"Motorsport is a team sport. You can never do it alone. I have a very strong line-up of people reporting into me, with James Key as technical director, Piers Thynne as production director and Andrea Stella as racing director. I have full trust in them and their teams in everything they do and therefore they have my full backing. It is crucial to empower people, to encourage them to make decisions, to allow them to take risks and to back them up if it goes wrong because I accept that mistakes can happen. That's the only way to get better and to improve as a team."
Asked what we might expect from the 2020 contender, like most, Seidl is already looking beyond, to 2021.
"I am very happy with the progress I see in the factory regarding the preparations for the 2020 season," he says. "I think we have a very good understanding of the weaknesses the MCL34 had in 2019 and it is great to see how the entire team is working together very hard on improving.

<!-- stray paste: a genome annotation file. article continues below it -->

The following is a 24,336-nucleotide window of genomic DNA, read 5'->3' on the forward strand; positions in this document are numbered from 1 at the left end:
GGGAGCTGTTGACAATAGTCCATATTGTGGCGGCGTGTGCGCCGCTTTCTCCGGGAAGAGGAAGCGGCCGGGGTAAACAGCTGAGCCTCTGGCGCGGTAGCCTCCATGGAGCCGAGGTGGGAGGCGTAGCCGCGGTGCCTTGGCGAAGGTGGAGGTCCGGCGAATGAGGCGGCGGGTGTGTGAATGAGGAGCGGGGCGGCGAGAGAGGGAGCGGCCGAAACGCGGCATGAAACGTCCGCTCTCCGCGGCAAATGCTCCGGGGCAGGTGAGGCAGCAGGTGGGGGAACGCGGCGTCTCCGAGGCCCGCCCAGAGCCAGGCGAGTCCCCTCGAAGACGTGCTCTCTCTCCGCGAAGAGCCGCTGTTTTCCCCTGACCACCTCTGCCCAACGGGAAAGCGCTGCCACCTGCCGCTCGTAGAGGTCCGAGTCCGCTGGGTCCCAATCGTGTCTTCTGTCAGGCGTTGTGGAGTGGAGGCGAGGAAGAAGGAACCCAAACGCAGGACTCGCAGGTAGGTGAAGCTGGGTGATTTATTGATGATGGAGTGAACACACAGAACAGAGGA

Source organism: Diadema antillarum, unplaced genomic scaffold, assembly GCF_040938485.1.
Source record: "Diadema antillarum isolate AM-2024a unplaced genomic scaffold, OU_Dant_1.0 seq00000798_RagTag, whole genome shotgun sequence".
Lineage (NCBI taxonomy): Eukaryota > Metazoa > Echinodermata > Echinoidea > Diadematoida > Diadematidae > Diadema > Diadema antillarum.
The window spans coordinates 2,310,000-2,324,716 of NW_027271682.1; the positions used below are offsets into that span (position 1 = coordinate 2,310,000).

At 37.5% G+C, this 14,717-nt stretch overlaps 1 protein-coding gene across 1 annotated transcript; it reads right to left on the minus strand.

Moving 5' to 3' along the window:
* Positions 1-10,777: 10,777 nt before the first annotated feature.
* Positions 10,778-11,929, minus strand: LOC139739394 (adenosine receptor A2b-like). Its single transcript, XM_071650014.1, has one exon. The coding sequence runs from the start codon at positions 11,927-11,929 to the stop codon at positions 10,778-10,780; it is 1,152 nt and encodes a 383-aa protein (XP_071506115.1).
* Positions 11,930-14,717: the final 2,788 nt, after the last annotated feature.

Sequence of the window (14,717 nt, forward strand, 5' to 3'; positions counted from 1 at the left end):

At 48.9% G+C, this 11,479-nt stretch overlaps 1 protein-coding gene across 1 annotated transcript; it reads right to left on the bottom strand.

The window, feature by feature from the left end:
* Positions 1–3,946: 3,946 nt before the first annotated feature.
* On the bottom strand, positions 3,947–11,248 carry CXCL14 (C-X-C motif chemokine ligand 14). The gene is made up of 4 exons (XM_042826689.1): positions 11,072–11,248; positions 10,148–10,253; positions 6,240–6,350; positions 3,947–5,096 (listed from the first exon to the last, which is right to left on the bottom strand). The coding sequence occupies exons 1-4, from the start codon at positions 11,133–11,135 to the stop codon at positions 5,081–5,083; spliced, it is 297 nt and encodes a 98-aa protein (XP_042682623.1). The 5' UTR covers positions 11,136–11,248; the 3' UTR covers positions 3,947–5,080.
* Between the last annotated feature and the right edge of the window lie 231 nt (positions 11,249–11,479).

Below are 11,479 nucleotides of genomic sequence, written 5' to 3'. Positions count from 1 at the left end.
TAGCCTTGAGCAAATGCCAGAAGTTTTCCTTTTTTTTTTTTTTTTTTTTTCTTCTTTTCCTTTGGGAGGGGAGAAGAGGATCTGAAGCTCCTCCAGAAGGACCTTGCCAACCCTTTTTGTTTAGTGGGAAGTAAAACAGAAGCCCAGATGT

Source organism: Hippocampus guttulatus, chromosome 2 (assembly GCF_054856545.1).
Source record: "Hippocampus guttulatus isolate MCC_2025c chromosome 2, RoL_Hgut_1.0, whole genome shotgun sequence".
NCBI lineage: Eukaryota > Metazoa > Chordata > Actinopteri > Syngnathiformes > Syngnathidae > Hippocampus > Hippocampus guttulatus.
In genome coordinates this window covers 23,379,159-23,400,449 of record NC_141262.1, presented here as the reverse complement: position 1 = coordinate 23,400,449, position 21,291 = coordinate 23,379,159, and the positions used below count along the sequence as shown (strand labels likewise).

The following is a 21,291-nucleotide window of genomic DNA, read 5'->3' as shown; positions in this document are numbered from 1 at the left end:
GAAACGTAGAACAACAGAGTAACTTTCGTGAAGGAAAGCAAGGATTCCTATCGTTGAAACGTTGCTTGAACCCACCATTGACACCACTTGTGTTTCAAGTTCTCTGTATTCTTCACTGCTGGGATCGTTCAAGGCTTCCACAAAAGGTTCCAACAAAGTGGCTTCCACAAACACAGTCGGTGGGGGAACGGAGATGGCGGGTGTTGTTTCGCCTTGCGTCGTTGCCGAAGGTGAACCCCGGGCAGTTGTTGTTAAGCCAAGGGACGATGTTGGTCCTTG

"I'm optimistic that we can make the next step, which is to further reduce the lap time deficit to the top three teams.
"Like everyone, we want to have a good start to the season," he continues. "The speed of your 2020 car will determine to some degree when you switch all your resources towards 2021. It's a juggling act that we have every year, but it's more extreme this time because of the change in technical regulations for 2021.
"We're not going to sacrifice 2020," he promises, "we want to have another good season because it's important for the development of the team to have continuous improvement."